Strong improvement but should I change my strategy?
I'd love some advice on my current situation. I took a practice GMAC cold a year ago and got a 460. I studied for 2 weeks (barely) and took another practice test for a 530 score. Then life got in the way. Two weeks ago I started studying a lot more seriously, scheduled the test in April and took another practice test for a 610 with a 40Q and a 34V. I've studied around 40 hours with a 200 hour target. My questions are:
1. Is a 700+ target now attainable?
2. How accurate are the GMAC practice exams?
3. What's the best way to use the error log? Should you simply use it for reference or continue to work through the problems intermittently?
4. I got a higher Quant score but my verbal was in a substantially higher percentile. How does the score end up like that and should I continue just focusing on math?
In my experience, I've noticed that test-takers who have identifiable weak spots tend to improve their scores more easily. For example, if you are weak in probability problems, learning that would help you improve your score. For those without identifiable weak spots, it takes a bit more of an effort to improve but it can still be done by adopting more efficient techniques. Overall, I'd say that it is very much possible to go from 610+ with very limited preparation to 700+ after thorough preparation but it's not just a function of how much time you give it, it's also about the techniques you master.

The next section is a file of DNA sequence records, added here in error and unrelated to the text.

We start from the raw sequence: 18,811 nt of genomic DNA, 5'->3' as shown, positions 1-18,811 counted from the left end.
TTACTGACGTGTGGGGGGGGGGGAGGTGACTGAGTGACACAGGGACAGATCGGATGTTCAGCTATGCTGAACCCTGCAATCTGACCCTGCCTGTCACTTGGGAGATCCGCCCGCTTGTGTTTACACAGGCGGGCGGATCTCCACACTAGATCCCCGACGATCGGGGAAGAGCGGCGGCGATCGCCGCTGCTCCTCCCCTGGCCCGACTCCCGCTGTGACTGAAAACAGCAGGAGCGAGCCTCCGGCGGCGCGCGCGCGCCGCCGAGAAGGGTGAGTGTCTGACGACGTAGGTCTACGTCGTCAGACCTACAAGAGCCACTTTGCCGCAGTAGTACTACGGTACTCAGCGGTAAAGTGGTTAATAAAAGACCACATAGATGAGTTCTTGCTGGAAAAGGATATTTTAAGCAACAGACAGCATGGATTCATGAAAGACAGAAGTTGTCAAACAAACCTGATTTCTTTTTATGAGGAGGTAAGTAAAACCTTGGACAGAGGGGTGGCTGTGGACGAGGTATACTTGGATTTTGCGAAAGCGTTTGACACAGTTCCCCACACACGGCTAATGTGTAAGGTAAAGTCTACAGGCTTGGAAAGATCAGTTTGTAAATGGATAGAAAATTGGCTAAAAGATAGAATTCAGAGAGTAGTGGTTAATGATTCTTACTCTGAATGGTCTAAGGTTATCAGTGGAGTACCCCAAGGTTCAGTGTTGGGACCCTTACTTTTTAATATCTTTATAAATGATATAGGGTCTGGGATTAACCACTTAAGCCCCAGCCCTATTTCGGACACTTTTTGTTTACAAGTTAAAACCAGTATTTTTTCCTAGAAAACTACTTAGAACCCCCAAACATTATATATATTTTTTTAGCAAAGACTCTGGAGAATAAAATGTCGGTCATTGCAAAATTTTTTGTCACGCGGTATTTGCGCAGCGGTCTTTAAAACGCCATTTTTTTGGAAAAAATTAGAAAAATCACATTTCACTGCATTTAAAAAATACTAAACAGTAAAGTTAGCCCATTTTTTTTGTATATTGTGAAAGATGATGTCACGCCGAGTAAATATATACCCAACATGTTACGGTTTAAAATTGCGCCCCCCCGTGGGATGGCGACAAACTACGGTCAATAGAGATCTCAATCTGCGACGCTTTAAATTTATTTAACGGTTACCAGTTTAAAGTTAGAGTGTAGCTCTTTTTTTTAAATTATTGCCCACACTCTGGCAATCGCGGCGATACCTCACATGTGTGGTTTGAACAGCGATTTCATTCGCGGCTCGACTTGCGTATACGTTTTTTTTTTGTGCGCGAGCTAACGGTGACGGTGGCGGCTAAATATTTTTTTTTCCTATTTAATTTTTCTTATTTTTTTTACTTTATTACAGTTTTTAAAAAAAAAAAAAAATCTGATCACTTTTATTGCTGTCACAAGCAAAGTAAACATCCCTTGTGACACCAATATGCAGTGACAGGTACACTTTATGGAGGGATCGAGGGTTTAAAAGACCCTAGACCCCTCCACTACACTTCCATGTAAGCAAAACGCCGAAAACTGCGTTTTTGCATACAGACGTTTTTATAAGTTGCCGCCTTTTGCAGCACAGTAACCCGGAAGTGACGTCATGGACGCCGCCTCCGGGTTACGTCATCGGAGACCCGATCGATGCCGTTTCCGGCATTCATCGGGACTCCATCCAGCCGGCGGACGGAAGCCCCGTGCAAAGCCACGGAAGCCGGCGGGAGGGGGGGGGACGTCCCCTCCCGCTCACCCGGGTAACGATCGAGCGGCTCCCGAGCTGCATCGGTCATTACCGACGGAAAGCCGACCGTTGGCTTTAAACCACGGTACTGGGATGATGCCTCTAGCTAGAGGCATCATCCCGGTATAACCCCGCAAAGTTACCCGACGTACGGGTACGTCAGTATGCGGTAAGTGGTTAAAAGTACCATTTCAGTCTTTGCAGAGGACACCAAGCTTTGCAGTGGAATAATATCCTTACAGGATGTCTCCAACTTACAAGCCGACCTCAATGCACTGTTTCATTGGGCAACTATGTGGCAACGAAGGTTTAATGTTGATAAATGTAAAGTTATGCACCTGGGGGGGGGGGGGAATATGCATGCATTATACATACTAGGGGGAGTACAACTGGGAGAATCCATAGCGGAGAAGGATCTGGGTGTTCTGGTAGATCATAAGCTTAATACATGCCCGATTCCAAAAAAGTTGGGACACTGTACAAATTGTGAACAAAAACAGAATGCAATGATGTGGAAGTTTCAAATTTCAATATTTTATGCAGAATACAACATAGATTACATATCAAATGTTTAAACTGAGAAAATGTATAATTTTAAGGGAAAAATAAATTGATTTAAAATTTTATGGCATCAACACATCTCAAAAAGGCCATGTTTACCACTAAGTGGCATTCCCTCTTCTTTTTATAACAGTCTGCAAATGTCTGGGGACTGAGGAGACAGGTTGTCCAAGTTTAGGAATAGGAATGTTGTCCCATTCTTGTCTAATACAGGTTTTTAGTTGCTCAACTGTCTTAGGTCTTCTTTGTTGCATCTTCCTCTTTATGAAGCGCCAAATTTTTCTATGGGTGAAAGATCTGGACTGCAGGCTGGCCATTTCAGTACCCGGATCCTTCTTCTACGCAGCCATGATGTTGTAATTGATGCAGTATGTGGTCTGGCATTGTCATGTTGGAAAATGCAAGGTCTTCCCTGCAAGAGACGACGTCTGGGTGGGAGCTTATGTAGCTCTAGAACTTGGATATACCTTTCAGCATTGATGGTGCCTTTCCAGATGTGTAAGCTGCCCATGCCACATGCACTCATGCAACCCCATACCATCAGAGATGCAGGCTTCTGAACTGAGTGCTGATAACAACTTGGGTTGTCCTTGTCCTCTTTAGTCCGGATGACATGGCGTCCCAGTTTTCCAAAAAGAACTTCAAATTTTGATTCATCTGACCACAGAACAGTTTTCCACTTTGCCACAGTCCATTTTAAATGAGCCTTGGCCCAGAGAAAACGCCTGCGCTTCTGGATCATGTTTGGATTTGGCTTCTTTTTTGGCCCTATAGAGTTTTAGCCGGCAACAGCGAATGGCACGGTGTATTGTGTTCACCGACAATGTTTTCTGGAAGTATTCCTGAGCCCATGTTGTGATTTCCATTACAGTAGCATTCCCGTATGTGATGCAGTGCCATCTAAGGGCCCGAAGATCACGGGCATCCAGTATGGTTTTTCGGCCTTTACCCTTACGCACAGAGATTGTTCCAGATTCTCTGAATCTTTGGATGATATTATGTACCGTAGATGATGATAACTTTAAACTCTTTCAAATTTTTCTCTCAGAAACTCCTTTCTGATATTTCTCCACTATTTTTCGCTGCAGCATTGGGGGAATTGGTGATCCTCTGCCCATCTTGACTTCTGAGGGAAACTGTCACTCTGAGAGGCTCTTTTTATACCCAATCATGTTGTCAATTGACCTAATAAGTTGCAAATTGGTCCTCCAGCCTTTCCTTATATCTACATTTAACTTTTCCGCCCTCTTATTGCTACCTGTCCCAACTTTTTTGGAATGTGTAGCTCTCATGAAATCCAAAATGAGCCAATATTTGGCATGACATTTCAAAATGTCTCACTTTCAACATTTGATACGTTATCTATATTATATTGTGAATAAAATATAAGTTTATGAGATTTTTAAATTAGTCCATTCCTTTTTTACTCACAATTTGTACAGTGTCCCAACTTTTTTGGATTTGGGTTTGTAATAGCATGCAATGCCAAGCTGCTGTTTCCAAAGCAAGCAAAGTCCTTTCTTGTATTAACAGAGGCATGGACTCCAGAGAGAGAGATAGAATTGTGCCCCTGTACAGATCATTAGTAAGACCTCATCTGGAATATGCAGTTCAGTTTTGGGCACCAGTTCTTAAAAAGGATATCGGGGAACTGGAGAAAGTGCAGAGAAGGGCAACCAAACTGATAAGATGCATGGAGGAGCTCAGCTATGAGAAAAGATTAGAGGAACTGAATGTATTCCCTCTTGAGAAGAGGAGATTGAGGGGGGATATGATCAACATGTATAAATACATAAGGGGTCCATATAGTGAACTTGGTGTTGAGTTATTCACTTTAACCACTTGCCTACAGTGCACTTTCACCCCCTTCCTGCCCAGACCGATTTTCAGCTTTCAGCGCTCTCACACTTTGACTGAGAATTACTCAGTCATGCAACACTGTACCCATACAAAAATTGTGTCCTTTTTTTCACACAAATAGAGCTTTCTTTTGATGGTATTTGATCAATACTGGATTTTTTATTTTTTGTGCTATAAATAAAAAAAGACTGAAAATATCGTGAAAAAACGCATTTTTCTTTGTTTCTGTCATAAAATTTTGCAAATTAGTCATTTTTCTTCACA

The GMAC practice exams are just as accurate as the real tests and they are designed to ensure consistency in terms of difficulty and time. However, a number of the third party test makers and as well those who make practice problems tend to get inspired from the GMAC practice exams and make somewhat similar questions. Therefore, those who do a lot of third party practice questions and tests tend to have a slight advantage in the GMAC practice tests relative to the actual test.
The error log should help you identify your weak spots and plan your prep better.
Percentile is a relative measure. It tell you what percentage of test-takers score below you. So, your percentile doesn't depend on how your Quant or Verbal scores stack against each other but how each of those stacks against the performance of others in the same section.
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